The bassoon is a two-reed woodwind instrument with a distinct tone that is typically played in the bass or tenor registers. The bassoon’s voice, which has been compared to that of a human baritone singer, lends itself to plaintive, expressive episodes as well as humorous passages. Bassoon concerti from the Baroque and Classical periods have featured in orchestral music, and they are also used in wind ensembles and quintets. The bassoon isn’t commonly heard in popular music and isn’t closely associated with jazz, though some jazz musicians have dedicated their careers to it.
Two bassoons are common in modern orchestras, though some musical works call for more. A contrabassoon, which is similar to the bassoon but larger and plays an octave lower, may also be included in the orchestra. Bassoons are also used in wind ensembles and wind quintets, which may include other instruments such as the flute, oboe, clarinet, and horn. The bassoon quartet is a more recent development in bassoon music, which can take advantage of the bassoon’s wide range and combine it with the instrument’s various tonal moods to create unique musical performances.
The bassoon was already a part of the orchestra during the Baroque period, and Antonio Vivaldi composed a lot of bassoon music. Both as a solo instrument and as part of an ensemble, Georg Philipp Telemann composed works for the bassoon. Johann Christian Bach and Wolfgang Amadeus Mozart composed later bassoon music. The bassoon was also used as a solo instrument in orchestral works; for example, solo passages for the bassoon appear in Mozart’s well-known Jupiter symphony’s first movement. Richard Strauss’ Duet Concertino features a bassoon and clarinet playing with string accompaniment.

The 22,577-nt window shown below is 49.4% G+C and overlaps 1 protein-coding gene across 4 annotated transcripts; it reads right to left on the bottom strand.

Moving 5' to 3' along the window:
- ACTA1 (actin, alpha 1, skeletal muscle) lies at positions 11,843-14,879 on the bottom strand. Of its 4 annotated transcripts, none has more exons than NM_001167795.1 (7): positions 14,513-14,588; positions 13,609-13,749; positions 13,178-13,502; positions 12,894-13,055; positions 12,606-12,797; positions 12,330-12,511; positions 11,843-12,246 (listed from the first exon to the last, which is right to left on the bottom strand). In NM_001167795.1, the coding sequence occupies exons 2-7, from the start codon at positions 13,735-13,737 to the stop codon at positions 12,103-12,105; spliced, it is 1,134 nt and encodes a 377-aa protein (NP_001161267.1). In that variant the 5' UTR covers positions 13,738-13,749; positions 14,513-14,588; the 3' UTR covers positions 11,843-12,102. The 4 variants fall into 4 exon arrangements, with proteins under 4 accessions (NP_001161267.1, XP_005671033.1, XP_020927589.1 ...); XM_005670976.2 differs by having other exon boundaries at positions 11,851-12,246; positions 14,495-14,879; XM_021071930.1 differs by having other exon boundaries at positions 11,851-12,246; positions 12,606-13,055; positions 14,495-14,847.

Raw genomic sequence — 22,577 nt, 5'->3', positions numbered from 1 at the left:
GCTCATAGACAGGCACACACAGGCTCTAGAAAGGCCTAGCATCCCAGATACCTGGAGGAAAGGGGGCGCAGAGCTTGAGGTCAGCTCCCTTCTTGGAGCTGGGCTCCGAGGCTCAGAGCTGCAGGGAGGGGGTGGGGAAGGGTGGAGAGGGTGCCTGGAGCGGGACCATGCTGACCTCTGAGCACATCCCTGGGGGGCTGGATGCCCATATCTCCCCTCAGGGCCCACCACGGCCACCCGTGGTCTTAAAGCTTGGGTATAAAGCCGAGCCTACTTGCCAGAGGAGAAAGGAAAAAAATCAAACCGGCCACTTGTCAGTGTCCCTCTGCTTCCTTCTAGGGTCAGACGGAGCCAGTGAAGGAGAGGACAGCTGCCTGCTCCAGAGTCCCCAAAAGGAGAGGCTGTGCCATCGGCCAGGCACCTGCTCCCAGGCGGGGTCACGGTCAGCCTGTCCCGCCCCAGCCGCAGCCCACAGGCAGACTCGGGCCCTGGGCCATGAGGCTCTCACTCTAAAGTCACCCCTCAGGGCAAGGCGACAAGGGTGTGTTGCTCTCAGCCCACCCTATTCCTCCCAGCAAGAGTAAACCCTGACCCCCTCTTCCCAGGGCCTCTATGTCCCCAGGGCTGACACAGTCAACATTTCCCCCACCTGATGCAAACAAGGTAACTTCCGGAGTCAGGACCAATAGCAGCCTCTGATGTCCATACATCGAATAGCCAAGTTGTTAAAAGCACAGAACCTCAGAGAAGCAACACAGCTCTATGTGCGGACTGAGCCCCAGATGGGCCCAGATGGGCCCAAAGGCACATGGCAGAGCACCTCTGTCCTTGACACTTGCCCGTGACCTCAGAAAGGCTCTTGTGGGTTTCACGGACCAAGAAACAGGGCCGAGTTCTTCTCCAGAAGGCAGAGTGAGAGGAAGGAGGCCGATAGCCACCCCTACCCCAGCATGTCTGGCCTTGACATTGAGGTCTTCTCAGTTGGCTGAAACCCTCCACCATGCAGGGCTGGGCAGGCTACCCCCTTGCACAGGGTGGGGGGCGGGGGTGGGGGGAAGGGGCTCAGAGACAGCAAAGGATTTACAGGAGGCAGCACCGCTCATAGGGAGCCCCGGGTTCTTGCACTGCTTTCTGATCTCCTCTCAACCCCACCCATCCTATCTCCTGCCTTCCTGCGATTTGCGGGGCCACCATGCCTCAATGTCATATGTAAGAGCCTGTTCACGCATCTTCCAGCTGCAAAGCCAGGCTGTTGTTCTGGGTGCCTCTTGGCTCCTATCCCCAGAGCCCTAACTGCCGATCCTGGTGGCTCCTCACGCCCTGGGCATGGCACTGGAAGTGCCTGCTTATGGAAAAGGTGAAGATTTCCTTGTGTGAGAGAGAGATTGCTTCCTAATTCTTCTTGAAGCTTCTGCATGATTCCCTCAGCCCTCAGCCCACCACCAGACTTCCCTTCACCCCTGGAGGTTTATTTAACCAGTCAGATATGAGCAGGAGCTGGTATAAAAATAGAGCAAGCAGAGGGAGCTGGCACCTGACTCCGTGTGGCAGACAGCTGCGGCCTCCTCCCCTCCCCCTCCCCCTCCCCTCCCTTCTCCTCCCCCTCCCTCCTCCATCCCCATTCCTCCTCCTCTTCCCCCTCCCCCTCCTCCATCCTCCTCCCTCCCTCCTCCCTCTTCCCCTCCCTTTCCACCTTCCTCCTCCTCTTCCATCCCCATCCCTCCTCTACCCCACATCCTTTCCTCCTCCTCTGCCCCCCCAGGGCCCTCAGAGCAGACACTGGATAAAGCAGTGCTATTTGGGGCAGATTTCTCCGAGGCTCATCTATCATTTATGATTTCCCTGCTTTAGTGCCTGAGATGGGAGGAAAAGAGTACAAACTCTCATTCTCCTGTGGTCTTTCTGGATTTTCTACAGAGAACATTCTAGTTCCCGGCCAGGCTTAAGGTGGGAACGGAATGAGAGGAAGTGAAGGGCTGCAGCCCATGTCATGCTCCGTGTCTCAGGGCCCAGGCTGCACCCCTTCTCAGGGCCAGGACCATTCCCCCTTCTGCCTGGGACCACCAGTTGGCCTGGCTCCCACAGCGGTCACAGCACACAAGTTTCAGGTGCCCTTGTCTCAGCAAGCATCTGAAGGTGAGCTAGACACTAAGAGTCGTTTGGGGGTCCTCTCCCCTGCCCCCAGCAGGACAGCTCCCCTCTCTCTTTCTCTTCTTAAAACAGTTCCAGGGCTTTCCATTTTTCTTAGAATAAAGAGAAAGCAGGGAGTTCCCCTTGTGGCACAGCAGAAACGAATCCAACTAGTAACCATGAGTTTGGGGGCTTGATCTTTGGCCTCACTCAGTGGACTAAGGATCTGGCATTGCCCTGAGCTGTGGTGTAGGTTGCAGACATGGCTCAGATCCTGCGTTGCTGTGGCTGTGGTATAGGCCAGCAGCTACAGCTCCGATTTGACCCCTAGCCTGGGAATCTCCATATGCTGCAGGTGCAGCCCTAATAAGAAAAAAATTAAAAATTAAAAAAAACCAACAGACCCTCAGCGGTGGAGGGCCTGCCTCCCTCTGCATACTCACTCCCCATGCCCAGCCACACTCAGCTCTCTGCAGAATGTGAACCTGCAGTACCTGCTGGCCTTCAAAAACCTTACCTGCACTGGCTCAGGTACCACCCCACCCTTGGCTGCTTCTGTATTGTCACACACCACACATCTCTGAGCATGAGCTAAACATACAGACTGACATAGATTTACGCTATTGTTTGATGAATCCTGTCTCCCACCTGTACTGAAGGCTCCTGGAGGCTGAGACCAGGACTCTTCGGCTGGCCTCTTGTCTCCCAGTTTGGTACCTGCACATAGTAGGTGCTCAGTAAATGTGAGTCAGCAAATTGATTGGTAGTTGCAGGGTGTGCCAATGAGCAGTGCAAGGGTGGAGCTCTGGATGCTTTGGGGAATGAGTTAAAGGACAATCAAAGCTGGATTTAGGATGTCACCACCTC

In the twentieth century, a wide range of bassoon music was composed, including works in a variety of styles such as Edward Elgar’s Romance for Bassoon and Orchestra, Sergei Prokofiev’s Humoristic Scherzo for Four Bassoons, and Paul Hindemith’s Concerto for Trumpet, Bassoon, and Orchestra. The bassoon has also appeared in well-known solo passages in orchestral works such as Paul Dukas’ Sorcerer’s Apprentice, Edvard Greig’s In the Hall of the Mountain King, and Prokofiev’s Peter and the Wolf. In the twenty-first century, English composer Graham Waterhouse created a work for bassoon quartet called Bright Angel, which uses the instrument to depict the raw and powerful attributes of nature.